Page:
ELKHORN — After 11 years together, Suzanne von Foerster became quite attached to her pet cockatoo Rosie.

So, after the bird flew off last month, the Elkhorn woman was devastated and is offering a $3,000 reward for the bird’s safe return.

“I’m just desperate to get people out and looking for her,” she said. “She’s my baby.”

As she often did, Suzanne von Foerster was moving Rosie to an outside cage May 10, 2011 while she worked in her garden. However the bird was startled and flew off from von Foerster’s home on Evergreen Drive toward Potters Road.

Rosie remained in the area for several days, but wouldn’t return to its cage.

Then, about two weeks ago, von Foerster spotted Rosie in the front yard. She placed the cage in the yard, hoping Rosie would come back inside.

Instead, von Foerster said someone stole the cage — treats, toys and all.

She said she suspects Rosie still might be in the Potters Road area. She’s been putting food up in a tree, and something’s been eating it, von Foerster said.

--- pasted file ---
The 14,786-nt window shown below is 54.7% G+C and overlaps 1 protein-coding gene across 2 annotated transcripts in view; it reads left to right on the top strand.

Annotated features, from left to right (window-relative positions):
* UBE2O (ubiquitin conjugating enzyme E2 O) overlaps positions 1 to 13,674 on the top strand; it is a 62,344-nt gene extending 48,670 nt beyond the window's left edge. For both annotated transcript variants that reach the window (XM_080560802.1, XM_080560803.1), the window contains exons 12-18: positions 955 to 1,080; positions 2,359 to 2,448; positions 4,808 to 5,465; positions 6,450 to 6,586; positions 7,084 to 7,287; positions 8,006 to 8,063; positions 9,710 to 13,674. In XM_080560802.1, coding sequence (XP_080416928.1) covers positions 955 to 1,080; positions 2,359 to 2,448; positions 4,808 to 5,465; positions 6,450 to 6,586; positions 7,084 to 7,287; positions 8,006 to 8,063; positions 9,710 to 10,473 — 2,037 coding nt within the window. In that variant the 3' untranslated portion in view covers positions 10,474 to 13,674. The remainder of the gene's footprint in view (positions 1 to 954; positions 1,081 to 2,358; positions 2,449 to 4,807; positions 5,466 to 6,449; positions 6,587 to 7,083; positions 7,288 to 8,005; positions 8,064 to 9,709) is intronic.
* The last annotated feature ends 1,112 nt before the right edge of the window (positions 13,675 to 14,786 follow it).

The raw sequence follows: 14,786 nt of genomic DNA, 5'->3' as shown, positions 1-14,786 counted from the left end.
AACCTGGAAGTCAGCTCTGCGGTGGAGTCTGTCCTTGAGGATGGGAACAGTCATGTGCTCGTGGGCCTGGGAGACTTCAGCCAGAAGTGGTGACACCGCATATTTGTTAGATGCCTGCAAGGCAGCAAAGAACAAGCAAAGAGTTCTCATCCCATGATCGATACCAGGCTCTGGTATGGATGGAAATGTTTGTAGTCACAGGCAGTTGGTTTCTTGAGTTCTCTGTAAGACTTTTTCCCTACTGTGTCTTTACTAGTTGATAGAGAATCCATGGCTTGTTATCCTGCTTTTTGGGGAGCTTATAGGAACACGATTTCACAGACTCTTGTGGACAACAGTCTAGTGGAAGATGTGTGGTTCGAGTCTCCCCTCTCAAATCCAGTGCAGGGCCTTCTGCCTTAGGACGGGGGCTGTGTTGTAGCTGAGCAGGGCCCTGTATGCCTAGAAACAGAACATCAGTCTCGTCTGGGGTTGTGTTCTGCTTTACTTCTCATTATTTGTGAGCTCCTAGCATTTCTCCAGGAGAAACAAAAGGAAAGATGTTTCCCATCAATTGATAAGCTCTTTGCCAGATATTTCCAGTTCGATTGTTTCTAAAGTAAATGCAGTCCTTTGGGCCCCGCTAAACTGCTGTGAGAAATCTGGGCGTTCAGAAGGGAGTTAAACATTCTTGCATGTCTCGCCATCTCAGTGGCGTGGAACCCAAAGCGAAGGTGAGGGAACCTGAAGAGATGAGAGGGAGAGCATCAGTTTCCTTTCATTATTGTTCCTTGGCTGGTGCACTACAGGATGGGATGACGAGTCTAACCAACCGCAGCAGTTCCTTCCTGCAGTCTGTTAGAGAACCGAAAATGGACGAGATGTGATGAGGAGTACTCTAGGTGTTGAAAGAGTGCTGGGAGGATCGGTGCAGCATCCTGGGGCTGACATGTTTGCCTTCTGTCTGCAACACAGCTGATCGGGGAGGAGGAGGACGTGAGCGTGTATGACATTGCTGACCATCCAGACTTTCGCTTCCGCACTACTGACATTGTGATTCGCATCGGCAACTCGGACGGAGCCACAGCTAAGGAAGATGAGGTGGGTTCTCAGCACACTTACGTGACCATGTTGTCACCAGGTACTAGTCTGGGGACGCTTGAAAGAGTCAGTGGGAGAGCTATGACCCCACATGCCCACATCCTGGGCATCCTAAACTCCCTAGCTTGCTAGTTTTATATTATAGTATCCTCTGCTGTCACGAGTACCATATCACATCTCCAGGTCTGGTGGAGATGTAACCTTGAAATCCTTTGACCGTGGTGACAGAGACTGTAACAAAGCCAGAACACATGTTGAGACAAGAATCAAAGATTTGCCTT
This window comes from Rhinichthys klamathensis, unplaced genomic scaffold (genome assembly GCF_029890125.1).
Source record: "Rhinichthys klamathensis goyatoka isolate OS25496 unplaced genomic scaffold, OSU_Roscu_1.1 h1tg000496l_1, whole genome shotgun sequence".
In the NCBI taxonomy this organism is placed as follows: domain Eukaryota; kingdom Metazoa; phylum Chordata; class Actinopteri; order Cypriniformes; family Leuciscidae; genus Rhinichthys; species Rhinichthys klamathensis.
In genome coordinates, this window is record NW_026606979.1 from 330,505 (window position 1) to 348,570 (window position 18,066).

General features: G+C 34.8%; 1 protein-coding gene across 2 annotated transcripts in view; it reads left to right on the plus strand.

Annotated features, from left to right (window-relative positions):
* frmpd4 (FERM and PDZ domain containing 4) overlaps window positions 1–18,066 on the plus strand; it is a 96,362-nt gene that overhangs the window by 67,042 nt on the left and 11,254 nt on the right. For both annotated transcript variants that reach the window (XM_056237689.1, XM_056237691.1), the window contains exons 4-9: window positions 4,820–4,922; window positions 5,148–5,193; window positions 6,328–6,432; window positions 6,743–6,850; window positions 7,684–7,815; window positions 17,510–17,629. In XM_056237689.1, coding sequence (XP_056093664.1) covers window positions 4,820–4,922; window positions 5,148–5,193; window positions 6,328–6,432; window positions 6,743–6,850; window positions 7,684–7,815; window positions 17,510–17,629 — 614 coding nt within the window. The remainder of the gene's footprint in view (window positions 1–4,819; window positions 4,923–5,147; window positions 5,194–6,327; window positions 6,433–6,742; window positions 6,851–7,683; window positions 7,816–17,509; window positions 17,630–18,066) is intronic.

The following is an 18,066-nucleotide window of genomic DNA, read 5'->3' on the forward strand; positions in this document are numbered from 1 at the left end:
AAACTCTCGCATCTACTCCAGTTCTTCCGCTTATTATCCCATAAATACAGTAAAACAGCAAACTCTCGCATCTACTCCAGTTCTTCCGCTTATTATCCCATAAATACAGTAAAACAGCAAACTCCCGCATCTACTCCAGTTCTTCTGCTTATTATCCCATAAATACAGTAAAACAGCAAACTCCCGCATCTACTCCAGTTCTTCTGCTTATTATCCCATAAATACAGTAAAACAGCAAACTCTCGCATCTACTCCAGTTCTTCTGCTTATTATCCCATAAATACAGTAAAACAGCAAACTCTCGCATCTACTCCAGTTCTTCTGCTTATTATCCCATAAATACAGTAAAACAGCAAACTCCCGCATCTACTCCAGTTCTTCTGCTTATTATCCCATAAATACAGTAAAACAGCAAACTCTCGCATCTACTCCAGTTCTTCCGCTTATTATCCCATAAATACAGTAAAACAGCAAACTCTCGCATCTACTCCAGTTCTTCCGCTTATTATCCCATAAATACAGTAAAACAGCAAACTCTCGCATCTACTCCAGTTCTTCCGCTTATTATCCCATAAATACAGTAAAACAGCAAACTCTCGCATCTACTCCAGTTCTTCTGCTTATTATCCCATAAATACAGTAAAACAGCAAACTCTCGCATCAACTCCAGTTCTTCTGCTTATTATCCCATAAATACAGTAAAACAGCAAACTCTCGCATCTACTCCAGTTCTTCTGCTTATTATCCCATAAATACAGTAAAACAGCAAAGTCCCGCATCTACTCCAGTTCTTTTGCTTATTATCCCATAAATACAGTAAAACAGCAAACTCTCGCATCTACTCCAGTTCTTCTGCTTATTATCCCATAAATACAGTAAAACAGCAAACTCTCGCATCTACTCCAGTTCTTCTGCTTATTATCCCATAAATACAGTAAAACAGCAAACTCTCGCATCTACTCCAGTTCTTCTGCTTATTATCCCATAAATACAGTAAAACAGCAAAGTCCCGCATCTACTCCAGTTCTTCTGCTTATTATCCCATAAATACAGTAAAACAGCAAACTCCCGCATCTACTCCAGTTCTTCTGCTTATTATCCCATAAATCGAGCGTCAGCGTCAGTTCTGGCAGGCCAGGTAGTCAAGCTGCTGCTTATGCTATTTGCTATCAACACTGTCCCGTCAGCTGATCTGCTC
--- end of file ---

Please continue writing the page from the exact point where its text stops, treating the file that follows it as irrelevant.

She’s set up a remote camera in attempt to get a photograph of whatever is eating the food, but with no luck.

In addition to the $3,000 reward for Rosie’s return, von Foerster also is offering $500 for anyone who can photograph Rosie, perhaps at a bird feeder in their back yard.

She says she knows it’s a lot of money. “But it would get people to look at their bird feeders to see if she’s out there,” she said.

Rosie is slightly larger than a dove and has a light pink head, hot pink chest and grey back. She also has a disabled right leg.

Despite hearing from some people that the bird is either dead or has flown south, von Foerster says Rosie has been spotted several times.

The last time was in between Elkhorn and East Troy.

“These types of cockatoos are extremely intelligent and powerful flyers,” von Foerster said. “Rosie is so special to me in ways I could never fully explain.”

“Many people in my situation have recovered their bird months after escape,” she said.

Anyone who has seen Rosie is asked to call von Foerster at (262) 949-4550.

Contact Bird Owner

No email contact available